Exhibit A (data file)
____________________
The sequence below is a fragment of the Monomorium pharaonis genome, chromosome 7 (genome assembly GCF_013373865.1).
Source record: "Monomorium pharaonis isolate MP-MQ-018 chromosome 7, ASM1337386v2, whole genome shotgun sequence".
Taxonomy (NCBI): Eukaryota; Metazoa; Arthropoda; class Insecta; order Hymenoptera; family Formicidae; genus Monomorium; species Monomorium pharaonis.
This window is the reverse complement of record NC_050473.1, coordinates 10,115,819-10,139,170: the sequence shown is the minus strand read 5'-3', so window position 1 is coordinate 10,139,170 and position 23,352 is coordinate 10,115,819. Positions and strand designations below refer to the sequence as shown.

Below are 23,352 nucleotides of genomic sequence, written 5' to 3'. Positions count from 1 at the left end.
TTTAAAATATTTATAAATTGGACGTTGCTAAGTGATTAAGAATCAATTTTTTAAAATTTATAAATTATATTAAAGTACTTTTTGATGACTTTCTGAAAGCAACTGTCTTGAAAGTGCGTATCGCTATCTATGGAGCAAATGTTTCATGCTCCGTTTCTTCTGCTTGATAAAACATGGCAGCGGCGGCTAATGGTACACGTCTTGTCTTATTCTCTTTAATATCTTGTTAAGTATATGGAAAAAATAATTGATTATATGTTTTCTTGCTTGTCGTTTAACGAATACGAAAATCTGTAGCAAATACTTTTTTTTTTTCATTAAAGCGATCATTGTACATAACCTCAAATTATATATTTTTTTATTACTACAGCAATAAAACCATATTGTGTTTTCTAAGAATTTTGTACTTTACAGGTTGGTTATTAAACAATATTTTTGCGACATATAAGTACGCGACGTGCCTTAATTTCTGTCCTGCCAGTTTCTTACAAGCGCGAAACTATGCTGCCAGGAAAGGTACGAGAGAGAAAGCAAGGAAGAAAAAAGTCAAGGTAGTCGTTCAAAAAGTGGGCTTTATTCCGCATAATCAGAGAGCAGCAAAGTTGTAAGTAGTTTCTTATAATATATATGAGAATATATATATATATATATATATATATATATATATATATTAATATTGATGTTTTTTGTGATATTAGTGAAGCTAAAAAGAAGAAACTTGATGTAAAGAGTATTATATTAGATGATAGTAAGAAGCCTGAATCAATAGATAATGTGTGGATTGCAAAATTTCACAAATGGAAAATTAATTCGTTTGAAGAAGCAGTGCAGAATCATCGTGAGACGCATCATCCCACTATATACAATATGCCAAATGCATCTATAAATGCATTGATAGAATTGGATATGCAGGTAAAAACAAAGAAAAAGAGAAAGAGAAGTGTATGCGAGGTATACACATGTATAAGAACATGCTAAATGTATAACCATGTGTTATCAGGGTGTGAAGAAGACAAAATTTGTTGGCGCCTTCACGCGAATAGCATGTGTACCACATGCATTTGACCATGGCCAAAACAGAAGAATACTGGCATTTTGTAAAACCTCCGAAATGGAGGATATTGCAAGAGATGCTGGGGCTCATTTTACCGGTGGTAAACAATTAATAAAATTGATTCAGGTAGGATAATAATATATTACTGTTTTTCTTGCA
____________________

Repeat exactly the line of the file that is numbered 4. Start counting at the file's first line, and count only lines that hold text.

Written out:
This window is the reverse complement of record NC_050473.1, coordinates 10,115,819-10,139,170: the sequence shown is the minus strand read 5'-3', so window position 1 is coordinate 10,139,170 and position 23,352 is coordinate 10,115,819. Positions and strand designations below refer to the sequence as shown.